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Russian Hackers Continue To Exploit Microsoft’s Internal Systems | #hacking | #cybersecurity | #infosec | #comptia | #pentest | #hacker | #hacking | #aihp

  • A Russian hacker group called Midnight Blizzard has access to Microsoft’s source code and is using it to access its internal system.
  • The hack was first discovered in January and despite all efforts, it’s still ongoing.
  • The Russian embassy in Washington has yet to comment on the Russian government’s alleged involvement.

Some of Microsoft’s core systems have been attacked by a hacker group backed by Russia. The hack first came to light in January but according to the latest update released by the company on Friday, the problem not only persists but seems to be bigger than what they had imagined.

During the first hack, the Russian hacking group breached senior management’s email accounts that are now giving them access to Microsoft’s internal systems, source code, and repositories.

The reason this attack is so concerning is that source codes are the fundamental building blocks of software – the ones that make it function. So, anyone with access to the source codes can attack the system again and again.

Another huge concern is that Microsoft is one of the largest tech companies – around mid-January, Microsoft was the most valued public company. Its products power countless small, mid-sized, and even large businesses – and even the US government uses Microsoft services. So, a vulnerability in its core system is a risk for everyone associated with Microsoft.

Combined with the fact that Microsoft Azure was hit with the largest data breach in its history just a couple of weeks ago, Microsoft is undoubtedly right in the firing line as far as user privacy and data security are concerned, leaving a day-to-day customer’s trust in the company in shambles.

Read more: Microsoft removes state-backed hacker groups from its apps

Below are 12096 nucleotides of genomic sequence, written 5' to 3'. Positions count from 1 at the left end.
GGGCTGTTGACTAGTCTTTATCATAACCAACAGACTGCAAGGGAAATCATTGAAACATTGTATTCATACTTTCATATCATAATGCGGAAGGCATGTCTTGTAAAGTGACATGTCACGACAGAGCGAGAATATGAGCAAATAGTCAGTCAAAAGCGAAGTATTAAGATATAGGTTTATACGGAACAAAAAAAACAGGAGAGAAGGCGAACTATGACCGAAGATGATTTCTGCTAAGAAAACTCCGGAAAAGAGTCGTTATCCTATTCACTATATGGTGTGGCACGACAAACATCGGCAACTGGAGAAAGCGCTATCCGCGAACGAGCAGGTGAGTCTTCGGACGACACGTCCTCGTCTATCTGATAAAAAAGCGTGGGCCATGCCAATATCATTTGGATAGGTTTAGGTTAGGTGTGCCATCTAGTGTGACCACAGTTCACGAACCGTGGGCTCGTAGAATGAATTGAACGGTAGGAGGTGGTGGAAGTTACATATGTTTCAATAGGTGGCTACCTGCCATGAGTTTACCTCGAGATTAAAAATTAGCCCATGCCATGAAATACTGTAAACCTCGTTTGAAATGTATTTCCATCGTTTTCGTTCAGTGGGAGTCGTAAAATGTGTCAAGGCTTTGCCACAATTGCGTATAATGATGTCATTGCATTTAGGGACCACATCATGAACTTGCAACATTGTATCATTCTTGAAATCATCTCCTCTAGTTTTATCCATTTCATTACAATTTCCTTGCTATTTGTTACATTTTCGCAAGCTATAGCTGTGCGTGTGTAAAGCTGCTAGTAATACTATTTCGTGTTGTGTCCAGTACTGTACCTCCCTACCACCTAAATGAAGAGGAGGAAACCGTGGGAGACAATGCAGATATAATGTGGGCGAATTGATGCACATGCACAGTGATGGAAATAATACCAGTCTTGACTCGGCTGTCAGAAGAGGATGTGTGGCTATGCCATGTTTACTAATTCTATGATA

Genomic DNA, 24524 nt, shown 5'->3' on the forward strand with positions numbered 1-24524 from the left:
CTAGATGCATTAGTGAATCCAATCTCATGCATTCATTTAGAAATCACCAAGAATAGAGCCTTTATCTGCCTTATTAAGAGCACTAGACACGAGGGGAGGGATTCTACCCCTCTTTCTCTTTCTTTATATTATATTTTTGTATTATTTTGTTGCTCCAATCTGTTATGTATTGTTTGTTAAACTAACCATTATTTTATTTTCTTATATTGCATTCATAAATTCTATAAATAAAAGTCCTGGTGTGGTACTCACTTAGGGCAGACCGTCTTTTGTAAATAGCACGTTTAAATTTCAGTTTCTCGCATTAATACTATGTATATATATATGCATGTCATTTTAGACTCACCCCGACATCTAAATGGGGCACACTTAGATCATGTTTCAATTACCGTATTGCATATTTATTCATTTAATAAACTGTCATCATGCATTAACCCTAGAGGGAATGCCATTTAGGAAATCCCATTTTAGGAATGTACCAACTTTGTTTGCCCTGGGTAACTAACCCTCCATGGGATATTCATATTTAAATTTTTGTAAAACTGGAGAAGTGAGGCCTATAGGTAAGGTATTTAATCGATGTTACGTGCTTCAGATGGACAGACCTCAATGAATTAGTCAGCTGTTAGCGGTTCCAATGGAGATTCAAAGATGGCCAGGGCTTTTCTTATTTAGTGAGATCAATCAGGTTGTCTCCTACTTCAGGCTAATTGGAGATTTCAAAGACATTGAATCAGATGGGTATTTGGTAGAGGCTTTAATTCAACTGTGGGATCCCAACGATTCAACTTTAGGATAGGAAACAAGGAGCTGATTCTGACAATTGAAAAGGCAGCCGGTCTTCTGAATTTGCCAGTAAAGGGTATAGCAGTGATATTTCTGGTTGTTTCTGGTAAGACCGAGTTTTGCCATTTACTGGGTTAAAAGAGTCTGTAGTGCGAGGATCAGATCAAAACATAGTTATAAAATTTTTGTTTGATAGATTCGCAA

Who Is Behind The Attack and Why Are They Attacking?

Microsoft has identified the hacker group to be Midnight Blizzard, also known as Nobelium, and apparently, it’s backed by the Russian government.

In recent weeks, we have seen evidence that Midnight Blizzard is using information initially exfiltrated from our corporate email systems to gain, or attempt to gain, unauthorized access.Microsoft in a blog addressing the issue

The Russian embassy in Washington has not commented on any of the aforementioned allegations.

The same hacker group is also believed to be behind the attack on another big tech company, Hewlett Packard Enterprise, whose cloud-based email systems were breached.

Not only that, but it was also the one that hacked countless US agency email systems through software made by SolarWinds (a US-based contractor) in 2020. By the time the vulnerability was discovered, it already had access to several small email accounts associated with Homeland Security and Justice as well as a few other agencies.

Back then, US officials labeled the group’s activity as a part of Russia’s intelligence service. However, just as always, the rumors were denied by the Russian government.

Although the exact reason for the attacks are up for speculation, some experts believe that it’s an attempt to dig out intel about the campaigns supporting Kremlin.

Jerome Segura, the chief threat researcher at Malwarebytes’ Threatdown Labs, believes that Microsoft was attacked simply because of its client list. As I pointed out before, Microsoft powers several businesses and even a handful of government agencies, making the tech giant a lucrative target.

Thankfully, there’s been no reports of customer-facing systems being compromised but the danger looms large. According to the company, the group has found some “secrets” that they might use to hurt Microsoft customers in the near future.

The worst part is that the attack is still active despite Microsoft having discovered it and trying to fight back. This highlights the aggressive nature of this hacker group – that they are not afraid of being discovered.

Read more: Microsoft’s investment in Mistral AI faces EU antitrust scrutiny

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